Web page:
Syria and Malaysia
Insight, wit and analysis from BBC correspondents, journalists and writers from around the world. Presented by Pascale Harter.
Redrawing the map
The idea of a "Greater Kurdistan" - a national territory for all the Kurds - was first mooted in the 1920s, on the breakup of the Ottoman Empire, but it never materialised. Instead Kurds live now as minorities with their own language and culture, in parts of Armenia, Iran, Iraq, Syria and Turkey. Their status varies from country to country – but the Kurds often complain of repression.
Since 1991, Kurds in Iraq have enjoyed partial autonomy - which has grown stronger in the aftermath of the US-led invasion and the changes to the Iraqi political system. Now the government in Syria, preoccupied with putting down an armed uprising, seems to be loosening its grip on majority-Kurdis areas. Orla Guerin wonders if amid the chaos, the Kurds of Syria are seizing their freedom...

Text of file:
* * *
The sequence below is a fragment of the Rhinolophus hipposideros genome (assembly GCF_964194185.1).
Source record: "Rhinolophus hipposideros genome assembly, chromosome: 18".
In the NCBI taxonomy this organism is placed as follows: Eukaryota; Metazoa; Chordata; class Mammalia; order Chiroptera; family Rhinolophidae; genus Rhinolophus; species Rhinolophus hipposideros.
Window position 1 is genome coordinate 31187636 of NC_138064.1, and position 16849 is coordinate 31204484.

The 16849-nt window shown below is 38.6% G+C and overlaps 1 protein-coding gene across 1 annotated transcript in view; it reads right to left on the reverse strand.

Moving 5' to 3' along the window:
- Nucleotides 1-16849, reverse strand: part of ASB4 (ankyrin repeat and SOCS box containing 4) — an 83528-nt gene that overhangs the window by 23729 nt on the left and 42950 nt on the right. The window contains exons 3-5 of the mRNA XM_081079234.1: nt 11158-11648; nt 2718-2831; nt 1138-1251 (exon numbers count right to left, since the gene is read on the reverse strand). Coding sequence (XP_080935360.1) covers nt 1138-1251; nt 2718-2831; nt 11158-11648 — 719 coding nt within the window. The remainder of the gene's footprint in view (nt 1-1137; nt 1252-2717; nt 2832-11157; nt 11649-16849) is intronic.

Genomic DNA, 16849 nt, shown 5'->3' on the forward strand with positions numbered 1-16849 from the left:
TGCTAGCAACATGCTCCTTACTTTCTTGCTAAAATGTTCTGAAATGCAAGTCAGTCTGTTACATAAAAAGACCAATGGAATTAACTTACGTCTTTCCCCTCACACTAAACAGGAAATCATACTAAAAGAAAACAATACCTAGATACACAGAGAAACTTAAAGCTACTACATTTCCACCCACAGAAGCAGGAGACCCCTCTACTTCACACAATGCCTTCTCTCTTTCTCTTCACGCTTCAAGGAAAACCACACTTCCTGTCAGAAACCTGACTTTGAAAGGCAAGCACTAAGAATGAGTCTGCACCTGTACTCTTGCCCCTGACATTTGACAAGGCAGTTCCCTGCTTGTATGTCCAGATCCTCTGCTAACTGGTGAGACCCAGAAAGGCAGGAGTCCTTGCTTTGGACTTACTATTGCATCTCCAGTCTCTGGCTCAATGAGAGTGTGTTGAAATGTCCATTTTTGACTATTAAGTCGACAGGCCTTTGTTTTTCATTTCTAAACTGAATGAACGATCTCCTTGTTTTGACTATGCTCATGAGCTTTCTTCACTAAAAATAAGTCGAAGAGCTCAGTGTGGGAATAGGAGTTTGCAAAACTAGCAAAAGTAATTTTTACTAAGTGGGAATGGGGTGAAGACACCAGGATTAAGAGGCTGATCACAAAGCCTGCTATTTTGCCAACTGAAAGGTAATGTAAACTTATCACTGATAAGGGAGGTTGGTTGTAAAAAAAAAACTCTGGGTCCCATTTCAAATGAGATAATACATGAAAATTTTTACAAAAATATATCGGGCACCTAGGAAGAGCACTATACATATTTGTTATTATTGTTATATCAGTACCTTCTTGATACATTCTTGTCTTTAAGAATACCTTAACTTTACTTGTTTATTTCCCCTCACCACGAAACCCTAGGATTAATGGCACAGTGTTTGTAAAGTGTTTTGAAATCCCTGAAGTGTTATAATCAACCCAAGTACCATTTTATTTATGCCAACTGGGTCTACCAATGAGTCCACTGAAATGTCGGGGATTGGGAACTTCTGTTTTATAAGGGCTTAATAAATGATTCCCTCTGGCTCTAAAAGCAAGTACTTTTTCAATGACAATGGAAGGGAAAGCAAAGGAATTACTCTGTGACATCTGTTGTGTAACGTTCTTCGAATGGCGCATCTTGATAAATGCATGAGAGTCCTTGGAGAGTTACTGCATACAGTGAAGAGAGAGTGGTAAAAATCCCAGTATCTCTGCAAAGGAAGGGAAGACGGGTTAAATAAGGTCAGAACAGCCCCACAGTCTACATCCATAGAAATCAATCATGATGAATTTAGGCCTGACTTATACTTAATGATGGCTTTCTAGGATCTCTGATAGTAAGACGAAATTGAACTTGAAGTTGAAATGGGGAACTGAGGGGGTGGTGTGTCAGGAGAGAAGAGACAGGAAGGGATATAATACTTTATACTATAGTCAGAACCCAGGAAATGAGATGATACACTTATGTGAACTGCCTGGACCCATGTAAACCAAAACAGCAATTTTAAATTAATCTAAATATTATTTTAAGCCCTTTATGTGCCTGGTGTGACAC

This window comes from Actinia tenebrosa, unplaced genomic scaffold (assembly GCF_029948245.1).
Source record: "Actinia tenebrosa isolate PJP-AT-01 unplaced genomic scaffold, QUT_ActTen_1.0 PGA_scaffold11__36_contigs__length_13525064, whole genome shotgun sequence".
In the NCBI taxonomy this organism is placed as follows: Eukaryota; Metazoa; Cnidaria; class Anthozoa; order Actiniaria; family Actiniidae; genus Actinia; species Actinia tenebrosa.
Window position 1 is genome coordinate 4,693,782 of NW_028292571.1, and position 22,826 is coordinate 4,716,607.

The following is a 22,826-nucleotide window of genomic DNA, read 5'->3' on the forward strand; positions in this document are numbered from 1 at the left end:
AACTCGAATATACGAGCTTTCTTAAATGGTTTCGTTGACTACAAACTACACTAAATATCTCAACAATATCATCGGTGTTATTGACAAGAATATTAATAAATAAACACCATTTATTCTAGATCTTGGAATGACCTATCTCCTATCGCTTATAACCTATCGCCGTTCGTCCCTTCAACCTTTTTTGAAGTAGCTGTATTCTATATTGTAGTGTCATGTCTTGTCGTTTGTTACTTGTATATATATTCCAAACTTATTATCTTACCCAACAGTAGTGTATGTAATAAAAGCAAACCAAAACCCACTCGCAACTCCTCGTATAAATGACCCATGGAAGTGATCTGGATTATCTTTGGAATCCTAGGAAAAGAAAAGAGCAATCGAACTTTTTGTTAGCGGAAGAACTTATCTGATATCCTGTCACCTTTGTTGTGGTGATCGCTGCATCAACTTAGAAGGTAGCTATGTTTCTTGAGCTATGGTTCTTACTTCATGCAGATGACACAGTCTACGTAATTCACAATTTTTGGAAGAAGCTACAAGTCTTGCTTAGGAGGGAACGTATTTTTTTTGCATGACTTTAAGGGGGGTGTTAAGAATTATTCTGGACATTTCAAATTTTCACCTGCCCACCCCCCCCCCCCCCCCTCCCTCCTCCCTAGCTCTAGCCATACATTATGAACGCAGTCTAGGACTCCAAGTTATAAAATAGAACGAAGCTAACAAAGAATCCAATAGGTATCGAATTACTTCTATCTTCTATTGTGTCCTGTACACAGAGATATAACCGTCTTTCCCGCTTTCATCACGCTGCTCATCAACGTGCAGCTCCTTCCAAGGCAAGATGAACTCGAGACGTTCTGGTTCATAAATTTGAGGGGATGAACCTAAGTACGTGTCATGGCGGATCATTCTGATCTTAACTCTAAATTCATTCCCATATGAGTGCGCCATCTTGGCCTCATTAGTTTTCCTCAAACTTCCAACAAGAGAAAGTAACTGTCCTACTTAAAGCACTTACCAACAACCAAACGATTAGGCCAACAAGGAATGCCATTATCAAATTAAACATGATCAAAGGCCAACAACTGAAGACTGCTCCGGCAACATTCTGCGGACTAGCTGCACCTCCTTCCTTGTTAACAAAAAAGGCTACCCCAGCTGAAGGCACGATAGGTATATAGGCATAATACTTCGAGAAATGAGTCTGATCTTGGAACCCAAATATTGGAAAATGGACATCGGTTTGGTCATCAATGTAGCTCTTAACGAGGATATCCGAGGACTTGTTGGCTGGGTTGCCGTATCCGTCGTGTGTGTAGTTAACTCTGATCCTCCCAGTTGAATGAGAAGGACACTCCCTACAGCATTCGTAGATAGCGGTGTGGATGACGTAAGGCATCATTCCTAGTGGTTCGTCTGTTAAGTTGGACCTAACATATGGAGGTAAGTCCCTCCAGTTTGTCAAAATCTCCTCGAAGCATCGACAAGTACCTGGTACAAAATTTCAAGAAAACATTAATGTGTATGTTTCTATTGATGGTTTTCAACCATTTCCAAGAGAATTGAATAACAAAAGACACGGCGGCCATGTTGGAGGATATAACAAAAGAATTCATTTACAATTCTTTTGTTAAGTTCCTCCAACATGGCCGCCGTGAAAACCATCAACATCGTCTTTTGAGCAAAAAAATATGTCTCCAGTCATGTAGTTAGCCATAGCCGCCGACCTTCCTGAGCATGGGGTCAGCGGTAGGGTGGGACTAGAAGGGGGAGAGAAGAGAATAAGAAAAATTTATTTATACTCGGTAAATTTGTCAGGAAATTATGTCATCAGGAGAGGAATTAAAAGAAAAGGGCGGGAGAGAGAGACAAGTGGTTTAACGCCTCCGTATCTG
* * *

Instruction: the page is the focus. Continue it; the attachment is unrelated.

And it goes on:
Fruits of the forest
Farmers and forest people in Malaysia believe their chances have improved too - to make a better living from the global boom in demand for palm oil. It's increasingly being used to produce biofuels. It's also the cheapest cooking oil in the world - and it's used in most of the processed foods you'll find on the shelves of your local shop.
But in Sarawak, deep in the rainforests of Malaysia, Jennifer Pak found the real cost of palm oil startling. And she came across an unlikely poster girl for forest preservation: Shirley, the chainsmoking orangutan...
(Image: Syrian Kurds hold their rifles as they flash the sign for victory, in the Kurdish town of Jinderes, near Aleppo, on July 22 2012. Credit: AFP / Getty Images)